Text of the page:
Week 9 Initial Post–Essential Question: How do you currently infuse play into your class? How might you change this as a result of some of the ideas you have encountered?

Week Nine Initial Post November 2016

Aleta May

for EDET679 Gamification and Open Learning with Dr. Lee Graham

Essential Question: How do you currently infuse play into your class? How might you change this as a result of some of the ideas you have encountered?

Currently, I infuse play into my work with students through a gaming, reading program, and using matching cards to learn vocabulary. My primary focus lately has been on teaching one student to read—and he is progressing by leaps and bounds. This has been a very intensive road, for he and I, but as a 5th grader, I vary the methods I use to teach him as much as possible.

Something that interested me the most in the reading from Matera (2015) is the use of side quests. According to Matera, “An important learning opportunity provided by side quests is that students become less dependent on their teacher for initiative and content acquisition” (p. 215). He also states that a side quest can only be turned in one time, have a connection to the current unit, and turned in before the unit test (p. 215). One idea that I think would be great for weaving into a trade book reading that involves exploring an island where the characters experienced a tropical cyclone, would be to have students take quests on a Pacific volcanic island or study tropical cyclones as compared to Atlantic hurricanes (Spires, 2015). Making connections across the curriculum through taking quests are endless. Mapmaking for geography, the study of science and weather, art, music, and digital reading are all examples of using quests to cross the bridges between content areas for a more thematic learning environment that includes gamification in the classroom

When learning is set in gamification, themes, and quests, children are learning in their natural element. “According to Piaget, play becomes more abstract, symbolic, and social as children mature through different developmental stages,” (Plass, Homer, & Kinzer, 2015, p. 259). Children develop cognitively when they activate their schemas.

Constructivist, behaviorist, and cognitivist elements may differ in many ways; however, “playfulness serves as an enriching yet orthogonal dimension—a dimension that can be present no matter what model of learning a game is based on” (Plass, et al., p. 261). There are multiple ways to engage students. What they all have in common is playfulness.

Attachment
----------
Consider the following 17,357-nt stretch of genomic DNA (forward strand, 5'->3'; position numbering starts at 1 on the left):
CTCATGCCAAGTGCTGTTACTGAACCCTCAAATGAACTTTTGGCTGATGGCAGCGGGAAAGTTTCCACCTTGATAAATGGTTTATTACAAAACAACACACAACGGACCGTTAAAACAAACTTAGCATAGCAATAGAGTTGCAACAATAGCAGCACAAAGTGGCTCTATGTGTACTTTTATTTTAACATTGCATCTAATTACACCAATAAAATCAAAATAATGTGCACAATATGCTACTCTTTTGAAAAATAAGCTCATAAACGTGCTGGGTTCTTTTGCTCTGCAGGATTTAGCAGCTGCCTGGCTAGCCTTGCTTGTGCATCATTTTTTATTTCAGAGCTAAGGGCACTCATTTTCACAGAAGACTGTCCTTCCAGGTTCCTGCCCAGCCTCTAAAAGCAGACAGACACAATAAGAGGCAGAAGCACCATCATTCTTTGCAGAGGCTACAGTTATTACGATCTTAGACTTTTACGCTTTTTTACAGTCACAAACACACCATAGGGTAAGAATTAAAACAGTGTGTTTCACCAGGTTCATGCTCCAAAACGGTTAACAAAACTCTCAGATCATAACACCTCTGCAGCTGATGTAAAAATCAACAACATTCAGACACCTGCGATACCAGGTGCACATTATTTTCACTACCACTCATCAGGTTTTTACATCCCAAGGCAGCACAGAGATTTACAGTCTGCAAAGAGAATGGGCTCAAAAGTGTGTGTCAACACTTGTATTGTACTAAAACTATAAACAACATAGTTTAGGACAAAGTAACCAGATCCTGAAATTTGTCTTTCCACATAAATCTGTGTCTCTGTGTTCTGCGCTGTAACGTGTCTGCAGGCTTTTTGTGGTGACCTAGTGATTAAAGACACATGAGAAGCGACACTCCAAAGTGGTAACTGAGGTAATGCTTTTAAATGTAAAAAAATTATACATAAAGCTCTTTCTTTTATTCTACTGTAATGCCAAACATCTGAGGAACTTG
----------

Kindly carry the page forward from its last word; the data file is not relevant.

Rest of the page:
Intrinsic motivation tap into what learners are interested in. Game designing should keep this type of motivation at the heart of gaming, in contrast to external motivation (Plass, Homer, Kinzer (2014). Intrinsic motivation includes meeting the needs of students by “providing immediate feedback, providing control over the material, and inspiring curiosity . . . because learners want to participate, knowledge improves. . .” (Brull, Finlayson, 2016, p. 373).

The chart below describes Playful Learning in a Cognitive Map. It is from Plass, et al. (2014): Figure 1. Integrated Design Framework of Playful Learning.

Please click for the chart to go to the wordpress link:

playful-learning-an-integrated-design-framework

For the next six weeks, I will be working with a wide variety of students. One small group of high school students will study pre-algebra skills, while two others are reading novels for Novel Studies class. Another student comes in for repetition of math skills—he can read really well, but his math skill retention is very low and therefore must be visual and hands-on. Two students work with one-on-one assistants. I have a wide variety of opportunities to engage students in playful learning. I think this chart helps keep me focused.

References

Brull, S., & Finlayson, S. (2016). Importance of gamification in increasing learning. The Journal of Continuing Education in Nursing, 47(8), (372-375).

Plass, J., Homer, B., Kinzer, C. (2014). Playful learning: An integrated design framework. Games for Learning Institute. White Paper # 02/2014. http://create.nyu.edu/wordpress/wp-content/uploads/2015/01/G4LI-White-Paper-02-2014-Playful-Learning.pdf

Matera, M. (2015). Explore like a pirate: Engage, enrich and elevate your learners. San Diego, CA: Dave Burgess Consulting, Inc.  Reading: Chapters 8, 9 & 10- Explore Like a Pirate

Plass, J., Homer, B. & Kinzer, C (2015). Foundations of game-based learning. Educational Psychologist, 50(4), pp. 258-283.

Spires, H. A. (2015). Digital game-based learning: What’s literacy got to do with it? Journal of Adolescent & Adult Literacy, 59(2).

 

 

 

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